Management measures for the control of potential negative effects on wild fauna might be more feasible if genetically modified animal organisms could be identified at an earlier stage of establishment. Nevertheless, it is very difficult to characterize modified organisms in the wild, and it is harder to foresee any impact that they may impose on ecosystems or wild populations. The difficulties of making general predictions suggest that every proposed organism introduction in the wilderness should be subject to rigorous ecological and sanitary characterization and risk assessment prior to introduction.

The nearly absence of Mexican legislation and guidelines developed on this matter to reduce impacts of genetically modified organisms into the wilderness is a critical gap that should be addressed as soon as possible. But still, to have this type of legislation is only part of the way toward ameliorating environmental impact. Many organisms already established in the wild might cause future problems. Illegal releases and escapes of genetically modified organisms may augment health and sanitary problems. While regulation of imports and releases is important, further enforcement of existing legislation and action against unlicensed releases is necessary.

Highly genetic manipulation and interbreeding, besides poor management, may result in antimicrobial resistance which poses a fundamental threat to human and animal health, development, local and national economy, as well as security. There are high levels of antimicrobial resistance due to overuse and misuse of antibiotics and other antimicrobials in both humans and animals, including farmed fish and aquatic organisms, as well as residues of those drugs in the environment. The World Health Organization (WHO), FAO, and World Organization for Animal Health (OIE) have launched a Global Implementation Action Plan on Antimicrobial Resistance, with specific actions by May 2017 [30].

As of May 29, 2017, 147 countries had responded to the questionnaire (Figure 1). The overall findings show that countries have made significant progress in developing national action plans and implementing actions in the human and animal health sectors, in crop production, food safety, and the environment. Responses from countries also highlight areas where specific assistance and support are required [30].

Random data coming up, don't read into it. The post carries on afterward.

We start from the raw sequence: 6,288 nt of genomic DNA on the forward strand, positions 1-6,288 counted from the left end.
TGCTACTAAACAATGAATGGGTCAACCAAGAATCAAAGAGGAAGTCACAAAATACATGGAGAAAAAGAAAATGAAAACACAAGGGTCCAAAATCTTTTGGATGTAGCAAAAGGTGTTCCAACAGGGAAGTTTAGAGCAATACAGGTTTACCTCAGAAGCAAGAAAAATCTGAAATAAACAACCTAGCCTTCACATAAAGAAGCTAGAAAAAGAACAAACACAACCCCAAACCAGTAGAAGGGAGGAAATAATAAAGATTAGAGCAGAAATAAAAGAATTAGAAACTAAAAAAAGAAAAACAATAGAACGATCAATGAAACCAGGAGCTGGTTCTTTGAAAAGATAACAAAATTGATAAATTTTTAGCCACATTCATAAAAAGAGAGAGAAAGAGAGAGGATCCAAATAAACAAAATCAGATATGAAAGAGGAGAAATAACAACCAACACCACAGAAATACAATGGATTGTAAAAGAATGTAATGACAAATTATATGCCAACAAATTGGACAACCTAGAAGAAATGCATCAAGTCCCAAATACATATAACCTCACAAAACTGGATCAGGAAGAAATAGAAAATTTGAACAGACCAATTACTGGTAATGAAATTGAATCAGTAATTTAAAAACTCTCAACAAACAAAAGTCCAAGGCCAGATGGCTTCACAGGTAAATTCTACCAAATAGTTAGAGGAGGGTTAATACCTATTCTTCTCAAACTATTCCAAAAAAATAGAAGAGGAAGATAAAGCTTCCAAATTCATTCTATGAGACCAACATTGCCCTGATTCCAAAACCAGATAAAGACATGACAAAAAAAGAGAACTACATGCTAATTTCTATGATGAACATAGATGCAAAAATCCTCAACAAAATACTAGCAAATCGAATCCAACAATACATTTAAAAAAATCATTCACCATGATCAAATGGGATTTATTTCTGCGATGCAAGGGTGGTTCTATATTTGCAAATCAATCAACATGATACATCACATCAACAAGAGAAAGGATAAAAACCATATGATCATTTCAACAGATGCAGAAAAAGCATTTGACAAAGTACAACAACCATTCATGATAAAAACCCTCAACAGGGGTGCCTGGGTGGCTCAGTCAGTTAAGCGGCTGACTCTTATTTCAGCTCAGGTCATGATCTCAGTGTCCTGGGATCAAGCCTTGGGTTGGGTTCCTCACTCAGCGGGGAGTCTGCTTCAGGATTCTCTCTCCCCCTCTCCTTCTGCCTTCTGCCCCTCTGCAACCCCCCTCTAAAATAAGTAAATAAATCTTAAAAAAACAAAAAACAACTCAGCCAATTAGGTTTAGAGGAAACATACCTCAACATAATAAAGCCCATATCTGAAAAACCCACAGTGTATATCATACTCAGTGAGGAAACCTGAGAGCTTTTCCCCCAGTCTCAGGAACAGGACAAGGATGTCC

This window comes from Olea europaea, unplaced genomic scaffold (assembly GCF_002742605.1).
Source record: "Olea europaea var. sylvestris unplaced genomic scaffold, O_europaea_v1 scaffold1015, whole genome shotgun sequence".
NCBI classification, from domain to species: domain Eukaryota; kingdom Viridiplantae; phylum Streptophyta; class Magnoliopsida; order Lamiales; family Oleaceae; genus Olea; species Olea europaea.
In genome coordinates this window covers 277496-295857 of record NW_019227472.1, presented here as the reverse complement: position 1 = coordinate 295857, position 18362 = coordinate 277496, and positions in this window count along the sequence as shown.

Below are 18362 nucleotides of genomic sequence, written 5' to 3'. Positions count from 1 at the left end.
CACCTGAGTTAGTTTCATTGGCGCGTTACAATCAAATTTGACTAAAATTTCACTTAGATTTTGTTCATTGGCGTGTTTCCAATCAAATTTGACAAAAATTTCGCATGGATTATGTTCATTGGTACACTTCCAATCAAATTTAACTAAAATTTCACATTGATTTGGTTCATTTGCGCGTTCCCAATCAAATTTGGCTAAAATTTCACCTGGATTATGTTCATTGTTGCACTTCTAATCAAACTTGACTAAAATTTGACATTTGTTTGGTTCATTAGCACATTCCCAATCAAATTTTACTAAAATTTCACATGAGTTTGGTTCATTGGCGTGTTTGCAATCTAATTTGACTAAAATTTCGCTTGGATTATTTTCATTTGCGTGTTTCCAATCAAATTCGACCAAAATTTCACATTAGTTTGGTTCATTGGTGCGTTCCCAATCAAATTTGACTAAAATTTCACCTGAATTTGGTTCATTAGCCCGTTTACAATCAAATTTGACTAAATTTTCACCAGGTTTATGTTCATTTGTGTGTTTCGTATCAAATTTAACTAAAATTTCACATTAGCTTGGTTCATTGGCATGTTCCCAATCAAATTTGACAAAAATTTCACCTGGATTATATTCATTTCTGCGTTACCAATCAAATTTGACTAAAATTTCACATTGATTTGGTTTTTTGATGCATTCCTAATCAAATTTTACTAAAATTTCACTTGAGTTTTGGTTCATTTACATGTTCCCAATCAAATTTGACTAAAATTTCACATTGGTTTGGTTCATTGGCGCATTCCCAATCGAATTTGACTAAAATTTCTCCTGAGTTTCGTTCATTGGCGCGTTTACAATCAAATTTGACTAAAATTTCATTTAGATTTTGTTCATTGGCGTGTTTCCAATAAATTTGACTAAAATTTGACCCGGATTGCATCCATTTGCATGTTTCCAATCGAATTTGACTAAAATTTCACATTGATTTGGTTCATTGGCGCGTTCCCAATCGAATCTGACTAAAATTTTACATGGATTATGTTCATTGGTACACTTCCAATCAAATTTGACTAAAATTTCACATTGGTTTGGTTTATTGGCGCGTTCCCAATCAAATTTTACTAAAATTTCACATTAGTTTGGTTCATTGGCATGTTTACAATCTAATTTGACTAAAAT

Figure 1.

Country progress with the development of a national action plan on antimicrobial resistance as of May 29, 2017 [31].

From a new perspective, Laikre et al. [32] stated that “Large-scale exploitation of wild animals and plants through fishing, hunting and logging often depends on augmentation through releases of translocated or captively raised individuals.” Such releases are performed worldwide in vast numbers. Augmentation can be demographically and economically beneficial but can also cause four types of adverse genetic change to wild populations: (1) loss of genetic variation, (2) loss of adaptations, (3) change of population composition, and (4) change of population structure. While adverse genetic impacts are recognized and documented in fisheries, little effort is devoted to actually monitor them. In forestry and wildlife management, genetic risks associated with releases are largely neglected.

Moreover, Mandel [33] in his review considered that the “regulation system of genetically modified organisms is far behind from biotechnology advances, which makes it passive rather than proactive about risks; difficult to adapt to new technology; and it is highly fractured and inefficient.”

All these expose both the environment and the society to unnecessary risks that put difficult challenges to regulatory and management systems as well. These risks and inefficiencies include gaps in regulation, duplicative and inconsistent regulation, unnecessary regulatory expense, multiple agencies acting outside their areas of expertise, and unnecessary increase in the institutional, social, and environmental costs.

5. Conclusion

Ecological effects and the geographic ranges of organisms transcend political boundaries; therefore, we consider it essential to promote and achieve international coordination of risk assessment and regulation of biotechnology. Because the potential hazards of GMO are often environment-dependent, and ecosystems and biotas vary geographically and climatically, an organism that is safe in one country is not necessarily safe in other. Thus, both the commercial import and export and the inadvertent dissemination of GMO or their genes across political boundaries present special concerns that require cooperation and coordination. Special consideration must be given to the protection of rare genetic resources, such as the wild ancestors of domesticated species and threatened gene pools of other wild species. We urge local, state, national, and international cooperation in regulation, risk assessment, and risk management of the ecological effects of the introduction of GMO.

© 2018 The Author(s). Licensee IntechOpen. This chapter is distributed under the terms of the Creative Commons Attribution 3.0 License, which permits unrestricted use, distribution, and reproduction in any medium, provided the original work is properly cited.

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Maurilio Lara-Flores and Evelia Rivera-Arriaga (November 5th 2018). The Use of Genetically Modified Organisms for Repopulation of Species of Commercial Importance in Aquatic Environment: Effects on Genetic Pool, Risks to Protected Areas and Policies for Their Proper Management, Animal Genetics - Approaches and Limitations, Dana Liana Pusta, IntechOpen, DOI: 10.5772/intechopen.76441. Available from: